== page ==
The Warrant provided Aronson with the right to purchase from ACT up to 375,756 shares of ACT common stock, for the price of $2.20 per share. (Complaint at ¶ 26.)1 Aronson could exercise the Warrant at any time up to January 15, 2009. (Id.)
      The Warrant included two provisions that entitled Aronson to an adjustment of the number of purchasable shares and the price of those shares. The first provision permitted such an adjustment before Aronson exercised the Warrant. (Complaint at ¶ 27.) The Warrant stated, in part:
      The Warrant Purchase Price [$2.20] shall be subject to decrease and the number of shares purchasable [375,756] upon the exercise of this Warrant shall be subject to increase from time to time upon the occurrence of certain events and/or price determinations described in this Section 3. Upon each decrease of the Warrant Purchase Price per share of Common Stock, if any, the Holder of this Warrant shall thereafter be entitled to purchase, at the Warrant Purchase Price resulting from such adjustment, the number of Equity Units obtained by multiplying the Warrant Purchase Price per share of Common Stock in effect immediately prior to such adjustment by the number of shares purchasable pursuant hereto immediately prior to such adjustment, and dividing the product thereof by the Warrant Purchase Price per share of Common Stock resulting from such adjustment.2
      ***
      If and whenever during the Pricing Period, the Company shall issue or agree to issue any Equity Units or other securities, other than Excluded Units (as defined below), for a consideration per share or providing for a conversion or an exercise price per share which is less than the Warrant Purchase Price in effect
      1 A copy of the Warrant is attached to the Complaint as Exhibit B. All exhibits attached to the Complaint are considered parts of the Complaint for purposes of a motion to dismiss. See Fed. R. Civ. P. 10(c). Additionally, Aronson‟s well-pleaded factual allegations are assumed true only for purposes of this memorandum.
      2 “Equity Unit” is defined in the Warrant as “Common Stock or Preferred Stock, either alone or issued, offered or sold together as an integrated investment unit with any warrants or similar non-debt securities convertible or exchangeable, directly or indirectly into Common Stock or Preferred Stock.” (Complaint at ¶ 28.)
      Case 1:11-cv-11492-NMG Document 20 Filed 12/15/11 Page 2 of 21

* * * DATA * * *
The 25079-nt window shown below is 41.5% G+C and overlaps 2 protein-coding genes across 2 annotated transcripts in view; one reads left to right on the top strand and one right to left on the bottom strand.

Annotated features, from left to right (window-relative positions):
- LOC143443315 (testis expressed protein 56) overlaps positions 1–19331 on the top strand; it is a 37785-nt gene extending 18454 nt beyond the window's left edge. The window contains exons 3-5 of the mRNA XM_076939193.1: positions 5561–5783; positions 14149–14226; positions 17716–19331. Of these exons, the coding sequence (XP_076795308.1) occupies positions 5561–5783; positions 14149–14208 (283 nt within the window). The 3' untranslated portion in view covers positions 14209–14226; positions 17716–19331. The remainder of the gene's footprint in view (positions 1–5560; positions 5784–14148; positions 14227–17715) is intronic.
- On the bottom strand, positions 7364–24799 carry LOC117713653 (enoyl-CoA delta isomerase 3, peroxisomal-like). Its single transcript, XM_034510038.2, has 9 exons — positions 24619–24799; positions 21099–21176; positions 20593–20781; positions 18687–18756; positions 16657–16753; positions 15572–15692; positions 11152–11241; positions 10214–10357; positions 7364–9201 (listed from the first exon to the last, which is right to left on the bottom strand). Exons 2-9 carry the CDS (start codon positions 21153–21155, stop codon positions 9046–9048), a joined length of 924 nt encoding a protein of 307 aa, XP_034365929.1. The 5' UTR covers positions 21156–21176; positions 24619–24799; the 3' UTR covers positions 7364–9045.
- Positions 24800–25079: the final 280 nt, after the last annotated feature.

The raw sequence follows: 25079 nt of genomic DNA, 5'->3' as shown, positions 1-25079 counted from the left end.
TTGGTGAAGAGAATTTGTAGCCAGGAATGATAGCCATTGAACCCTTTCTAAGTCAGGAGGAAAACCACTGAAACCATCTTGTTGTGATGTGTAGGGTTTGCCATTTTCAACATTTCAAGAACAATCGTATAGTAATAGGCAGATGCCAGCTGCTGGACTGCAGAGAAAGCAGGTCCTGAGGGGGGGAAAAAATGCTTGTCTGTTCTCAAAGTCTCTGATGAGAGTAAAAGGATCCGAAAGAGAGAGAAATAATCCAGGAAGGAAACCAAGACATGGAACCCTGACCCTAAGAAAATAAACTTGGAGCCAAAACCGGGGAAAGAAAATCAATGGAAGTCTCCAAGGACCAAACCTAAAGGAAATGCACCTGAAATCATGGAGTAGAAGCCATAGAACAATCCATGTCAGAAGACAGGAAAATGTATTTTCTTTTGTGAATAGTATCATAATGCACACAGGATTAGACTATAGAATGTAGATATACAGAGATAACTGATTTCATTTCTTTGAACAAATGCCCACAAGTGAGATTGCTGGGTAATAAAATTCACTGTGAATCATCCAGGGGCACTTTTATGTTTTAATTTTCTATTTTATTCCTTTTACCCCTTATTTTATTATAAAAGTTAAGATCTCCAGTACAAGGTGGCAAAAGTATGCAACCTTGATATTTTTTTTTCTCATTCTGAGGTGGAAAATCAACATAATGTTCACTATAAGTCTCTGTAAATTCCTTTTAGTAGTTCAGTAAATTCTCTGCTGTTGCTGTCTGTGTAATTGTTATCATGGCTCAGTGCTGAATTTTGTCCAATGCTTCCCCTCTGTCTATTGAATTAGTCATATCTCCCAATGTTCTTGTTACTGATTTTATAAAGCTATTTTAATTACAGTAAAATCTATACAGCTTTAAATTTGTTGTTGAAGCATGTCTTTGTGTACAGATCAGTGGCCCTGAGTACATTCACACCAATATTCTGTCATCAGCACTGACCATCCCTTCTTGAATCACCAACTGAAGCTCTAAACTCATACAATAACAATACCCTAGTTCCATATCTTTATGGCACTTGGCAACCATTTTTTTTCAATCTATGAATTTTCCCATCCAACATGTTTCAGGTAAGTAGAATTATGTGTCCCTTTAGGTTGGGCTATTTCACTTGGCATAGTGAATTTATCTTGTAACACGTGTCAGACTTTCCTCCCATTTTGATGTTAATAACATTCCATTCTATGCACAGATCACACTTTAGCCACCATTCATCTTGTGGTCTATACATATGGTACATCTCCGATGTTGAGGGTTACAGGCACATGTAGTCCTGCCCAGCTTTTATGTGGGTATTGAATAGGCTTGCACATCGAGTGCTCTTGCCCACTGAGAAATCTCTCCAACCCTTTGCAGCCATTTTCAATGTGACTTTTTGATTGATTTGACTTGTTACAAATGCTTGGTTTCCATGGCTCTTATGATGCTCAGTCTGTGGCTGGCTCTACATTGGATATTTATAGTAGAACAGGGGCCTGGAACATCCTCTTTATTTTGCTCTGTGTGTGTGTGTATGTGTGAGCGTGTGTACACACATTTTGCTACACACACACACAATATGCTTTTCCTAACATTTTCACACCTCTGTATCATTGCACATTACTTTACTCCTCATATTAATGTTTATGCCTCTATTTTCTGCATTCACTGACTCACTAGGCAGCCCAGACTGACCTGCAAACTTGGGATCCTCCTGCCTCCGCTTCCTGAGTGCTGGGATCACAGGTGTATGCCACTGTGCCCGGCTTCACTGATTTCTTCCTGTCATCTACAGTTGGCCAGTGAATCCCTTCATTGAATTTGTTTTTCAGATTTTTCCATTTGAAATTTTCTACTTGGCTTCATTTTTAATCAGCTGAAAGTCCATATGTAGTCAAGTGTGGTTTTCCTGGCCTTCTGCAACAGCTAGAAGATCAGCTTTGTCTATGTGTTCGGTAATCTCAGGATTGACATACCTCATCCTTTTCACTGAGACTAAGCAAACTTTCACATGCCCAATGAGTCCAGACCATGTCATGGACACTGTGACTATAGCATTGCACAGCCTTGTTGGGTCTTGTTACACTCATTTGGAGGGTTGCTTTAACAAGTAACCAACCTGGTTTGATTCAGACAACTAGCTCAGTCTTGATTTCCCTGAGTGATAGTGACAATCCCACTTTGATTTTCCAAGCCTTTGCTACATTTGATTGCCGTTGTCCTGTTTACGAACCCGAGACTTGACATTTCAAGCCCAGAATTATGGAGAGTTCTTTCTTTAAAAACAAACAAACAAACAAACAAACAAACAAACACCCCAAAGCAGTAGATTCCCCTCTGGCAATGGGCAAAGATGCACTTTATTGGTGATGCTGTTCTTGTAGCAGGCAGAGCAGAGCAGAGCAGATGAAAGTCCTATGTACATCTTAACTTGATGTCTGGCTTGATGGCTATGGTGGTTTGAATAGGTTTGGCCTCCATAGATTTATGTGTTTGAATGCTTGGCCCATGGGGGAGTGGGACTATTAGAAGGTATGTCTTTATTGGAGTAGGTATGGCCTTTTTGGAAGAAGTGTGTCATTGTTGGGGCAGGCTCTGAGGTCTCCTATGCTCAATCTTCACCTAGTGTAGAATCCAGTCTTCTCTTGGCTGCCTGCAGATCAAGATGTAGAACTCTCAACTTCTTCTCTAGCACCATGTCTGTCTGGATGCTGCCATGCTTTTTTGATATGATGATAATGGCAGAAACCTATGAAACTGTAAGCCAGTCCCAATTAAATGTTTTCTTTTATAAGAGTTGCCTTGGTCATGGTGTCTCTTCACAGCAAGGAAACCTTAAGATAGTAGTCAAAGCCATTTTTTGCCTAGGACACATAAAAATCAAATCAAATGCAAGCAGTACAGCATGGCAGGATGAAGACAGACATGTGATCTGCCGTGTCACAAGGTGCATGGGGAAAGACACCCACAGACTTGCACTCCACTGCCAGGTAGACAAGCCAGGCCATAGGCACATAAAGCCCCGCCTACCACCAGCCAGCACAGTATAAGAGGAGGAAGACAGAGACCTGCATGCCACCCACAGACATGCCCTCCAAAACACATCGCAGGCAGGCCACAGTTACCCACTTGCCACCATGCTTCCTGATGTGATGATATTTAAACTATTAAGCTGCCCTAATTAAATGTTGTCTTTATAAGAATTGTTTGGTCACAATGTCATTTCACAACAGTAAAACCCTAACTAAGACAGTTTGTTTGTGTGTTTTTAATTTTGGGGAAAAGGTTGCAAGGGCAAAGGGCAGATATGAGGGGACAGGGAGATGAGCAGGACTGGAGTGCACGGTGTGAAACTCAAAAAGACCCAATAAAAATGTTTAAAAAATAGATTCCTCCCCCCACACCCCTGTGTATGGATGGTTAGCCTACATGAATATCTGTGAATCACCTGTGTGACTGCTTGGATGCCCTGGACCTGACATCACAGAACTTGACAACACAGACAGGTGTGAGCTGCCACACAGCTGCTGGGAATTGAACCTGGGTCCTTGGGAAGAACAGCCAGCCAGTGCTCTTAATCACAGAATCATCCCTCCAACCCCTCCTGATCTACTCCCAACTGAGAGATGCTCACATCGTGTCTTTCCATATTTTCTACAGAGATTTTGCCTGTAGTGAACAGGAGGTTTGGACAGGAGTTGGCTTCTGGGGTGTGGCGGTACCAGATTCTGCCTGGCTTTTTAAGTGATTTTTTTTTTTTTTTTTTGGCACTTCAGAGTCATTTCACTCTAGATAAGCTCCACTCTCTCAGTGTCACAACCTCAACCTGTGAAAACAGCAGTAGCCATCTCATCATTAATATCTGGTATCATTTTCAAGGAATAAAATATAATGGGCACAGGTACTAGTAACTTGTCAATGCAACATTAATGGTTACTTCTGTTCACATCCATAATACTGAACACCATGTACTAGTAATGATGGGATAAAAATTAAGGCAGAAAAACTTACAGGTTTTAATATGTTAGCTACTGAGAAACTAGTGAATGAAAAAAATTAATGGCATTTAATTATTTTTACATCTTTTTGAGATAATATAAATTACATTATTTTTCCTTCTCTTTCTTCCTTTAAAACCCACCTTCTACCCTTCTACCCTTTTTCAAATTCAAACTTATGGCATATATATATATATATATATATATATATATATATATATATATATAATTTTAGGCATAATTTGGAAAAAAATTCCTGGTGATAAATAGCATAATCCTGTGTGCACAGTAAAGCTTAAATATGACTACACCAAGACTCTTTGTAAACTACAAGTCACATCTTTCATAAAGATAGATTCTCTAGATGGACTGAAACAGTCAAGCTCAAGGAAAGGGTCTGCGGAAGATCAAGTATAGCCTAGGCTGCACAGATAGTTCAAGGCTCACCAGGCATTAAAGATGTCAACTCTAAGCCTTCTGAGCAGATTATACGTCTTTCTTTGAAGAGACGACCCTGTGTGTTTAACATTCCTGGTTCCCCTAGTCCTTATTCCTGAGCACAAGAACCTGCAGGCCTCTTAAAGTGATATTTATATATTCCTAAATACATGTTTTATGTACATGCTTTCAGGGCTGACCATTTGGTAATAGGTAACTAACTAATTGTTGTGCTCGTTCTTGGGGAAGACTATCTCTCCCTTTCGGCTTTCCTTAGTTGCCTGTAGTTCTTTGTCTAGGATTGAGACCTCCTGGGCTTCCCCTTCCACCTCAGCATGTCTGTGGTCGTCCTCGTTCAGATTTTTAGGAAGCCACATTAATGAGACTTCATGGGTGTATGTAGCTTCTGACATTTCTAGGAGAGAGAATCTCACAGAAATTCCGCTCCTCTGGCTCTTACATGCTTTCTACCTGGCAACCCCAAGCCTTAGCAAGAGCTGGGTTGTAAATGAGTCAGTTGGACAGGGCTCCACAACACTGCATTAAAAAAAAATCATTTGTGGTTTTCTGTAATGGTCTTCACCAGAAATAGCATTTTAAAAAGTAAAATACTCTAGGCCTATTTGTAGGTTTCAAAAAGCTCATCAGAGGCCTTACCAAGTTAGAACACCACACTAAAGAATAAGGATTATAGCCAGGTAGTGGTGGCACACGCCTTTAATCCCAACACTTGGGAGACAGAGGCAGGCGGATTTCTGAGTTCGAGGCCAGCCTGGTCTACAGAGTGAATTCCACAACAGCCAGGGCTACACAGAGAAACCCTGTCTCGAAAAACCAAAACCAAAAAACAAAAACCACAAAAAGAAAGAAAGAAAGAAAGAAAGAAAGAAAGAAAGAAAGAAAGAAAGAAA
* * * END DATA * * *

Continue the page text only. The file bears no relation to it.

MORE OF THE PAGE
3
      immediately prior to such issue, the Warrant Purchase Price shall be reduced to the per-share price applicable to such issuance.
      (Id.) (“Pricing Period” is defined in the Warrant as the period from May 1, 2005, to January 15, 2009 (Complaint, Ex. B at 2).)
      In other words, if ACT issued “any Equity Units or other securities” during the Pricing Period for less than $2.20 per share, then Aronson‟s exercise price under the Warrant would be reduced to that lower price and the number of purchasable shares would be subject to an upward adjustment under the formula provided therein.
      The second provision permitted an adjustment after Aronson exercised some or all of his stock purchase rights under the Warrant. (Complaint at ¶ 30.) The Warrant stated:
      If, at any time (and on each time) between May 1, 2005 and January 15, 2009 (the “Pricing Period”), after the exercise of any or all of the Warrants hereunder, the Company issues any Equity Units other than Excluded Units (as defined below), and the effective per share purchase price of Common Stock represented by such Equity Units (the “Effective Price”) being issued is lower than the Warrant Purchase Price paid in connection with such prior exercise, then the Company shall issue to the Holder sufficient additional Equity Units (of the same security(ies) that was (were) previously issued to the Holder upon the previous exercise of the Warrant) such that the total number of Equity Units issued to the Holder equals the number determined by multiplying 375,756 by a fraction, the numerator of which is $2.20 and the denominator of which is the Effective Price, as the same may be amended.
      (Id.)
      The Warrant required ACT to notify Aronson of the issuance of any Equity Units that triggered an adjustment under the Warrant. (Complaint at ¶ 29.)
      Aronson exercised his Warrant through a subscription agreement and letter to ACT dated August 25, 2006, which he later amended through a letter dated September 12, 2006. (Complaint at ¶¶ 36-37, 47.)3 Aronson requested the issuance of 2,870,362 shares of ACT common stock. (Id. at ¶
      3 Aronson‟s subscription agreement and letters are attached to the Complaint as Exhibits C, D, and I.
      Case 1:11-cv-11492-NMG Document 20 Filed 12/15/11 Page 3 of 21
      4
      47.) Aronson apparently calculated this amount of stock based on ACT‟s alleged issuance of Equity Units to other parties during the Pricing Period for a price less than $2.20 per share. (Id. at ¶¶ 35-51.) On October 4, 2006, ACT transferred and Aronson accepted 2,870,362 shares of ACT common stock in satisfaction of the Warrant. (Id. at ¶ 51.)
      II. The Gunnar Engstrom Warrant.